G. Archaeological Resources Protection Act, as amended (16 U.S.C. 470aa-470mm). This Act protects materials of archaeological interest that are greater than 100 years old on public and Indian lands from unauthorized removal or destruction and requires that Federal managers develop plans and schedules to locate the most scientifically important archaeological sites. The Act allows the Federal land manager to issue permits for the excavation or recovery of archaeological resources. Individuals who destroy, deface, or remove archaeological resources from Federal lands are subject to severe penalties and fines under the Act's provisions.
H. Native American Graves Protection and Repatriation Act (25 U.S.C. 3001-3013). This Act requires Federal agencies and museums to inventory, determine ownership of, and repatriate cultural items under their control or possession, as determined by the Act and its implementing regulations. Federal agencies are required to determine the cultural affiliation of cultural items in their possession or under their control and return those items to the appropriate tribe, organization, or individual, upon request. The Act's requirements address the repatriation of cultural items under the control of or in the possession of the Federal agency and those inadvertently discovered by construction activities on lands managed by the agency.
I. Protection of Historic and Cultural Properties (36 CFR 800). These regulations establish procedures for the identification and protection of historic properties under Section 106 of the National Historic Preservation Act, as amended. The process requires that Federal agencies consider appropriate alternatives to avoid or mitigate adverse effects on National Register listed or eligible properties during the planning of undertakings.
J. Curation of Federally-Owned and Administered Archeological Collections (36 CFR 79). These regulations require that archaeological materials collected by or in the possession of Federal agencies under the Antiquities Act, the Archaeological Resources Protection Act, and the National Historic Preservation Act be adequately curated and protected.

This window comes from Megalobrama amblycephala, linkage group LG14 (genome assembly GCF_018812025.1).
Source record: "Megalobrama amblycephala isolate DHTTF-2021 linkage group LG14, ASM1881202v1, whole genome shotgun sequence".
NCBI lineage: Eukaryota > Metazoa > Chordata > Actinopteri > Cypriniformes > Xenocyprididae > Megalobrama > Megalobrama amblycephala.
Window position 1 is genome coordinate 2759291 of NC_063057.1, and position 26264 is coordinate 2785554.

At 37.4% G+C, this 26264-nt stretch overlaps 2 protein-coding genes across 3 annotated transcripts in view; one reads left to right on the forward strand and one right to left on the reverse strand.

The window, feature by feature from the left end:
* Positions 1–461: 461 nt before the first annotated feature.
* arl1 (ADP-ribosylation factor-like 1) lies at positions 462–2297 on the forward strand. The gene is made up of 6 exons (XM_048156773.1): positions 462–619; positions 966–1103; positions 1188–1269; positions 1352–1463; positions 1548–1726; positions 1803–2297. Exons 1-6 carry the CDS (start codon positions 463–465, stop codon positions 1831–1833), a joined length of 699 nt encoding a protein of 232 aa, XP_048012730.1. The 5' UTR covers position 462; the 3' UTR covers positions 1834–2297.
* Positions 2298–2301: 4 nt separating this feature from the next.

K. Protection of Archaeological Resources (43 CFR 7). These regulations require the authorization of the appropriate Federal manager to excavate or remove archaeological resources from Federal and Indian lands, and also require that collected archaeological resources be curated in a suitable facility that meets professional standards for long-term care.
A. The Secretary of the Interior is responsible for providing overall cultural resource management direction, technical review and advice, and performing the functions necessary to execute the policies prescribed in the National Historic Preservation Act, the Archaeological Resources Protection Act, the Antiquities Act, and other historic preservation statutes.
B. The Director is responsible for the identification and protection of cultural resources affected by Service undertakings or on lands under Service jurisdiction. The Director is responsible for the Service's overall compliance with the National Historic Preservation Act and the applicable provisions of other statutes, regulations, and standards referenced above.
C. The Assistant Director - Refuges and Wildlife is responsible for oversight and implementation of the Service's cultural resource program. The Assistant Director is authorized to approve and promulgate the Cultural Resource Management Handbook (614 FW) for Service employees involved with managing cultural resources.
D. The Fish and Wildlife Service Preservation Officer (Federal Preservation Officer) is the designated qualified official who provides advice to the Director and furnishes assistance to and coordinates with the Regional Directors in carrying out Service cultural resource management requirements and policies. The Federal Preservation Officer must satisfactorily complete an appropriate training program as established by the Secretary under Section 101(g) of the National Historic Preservation Act of 1966, as amended. The Federal Preservation Officer is responsible for:
(1) Fulfilling the Service's coordination duties under Section 110(c) of the National Historic Preservation Act, as amended;
(2) Coordinating Service cultural resource activities at the national level with other appropriate Federal and State agencies and organizations; and
(3) Developing Servicewide cultural resource policy and guidance.
E. The Service Archaeologist is a qualified professional responsible for providing advice and technical assistance to the Director, Assistant Director - Refuges and Wildlife, and the Federal Preservation Officer (if a different position) on Service cultural resource management standards and guidance; budget formulation; and issues involving the inventory, evaluation, protection, and curation of cultural resources. The Service Archaeologist provides technical assistance to Regional Offices and project leaders upon request and coordinates the development and Servicewide implementation of cultural resource requirements in cooperation with the National Park Service, the Advisory Council on Historic Preservation, and other agencies.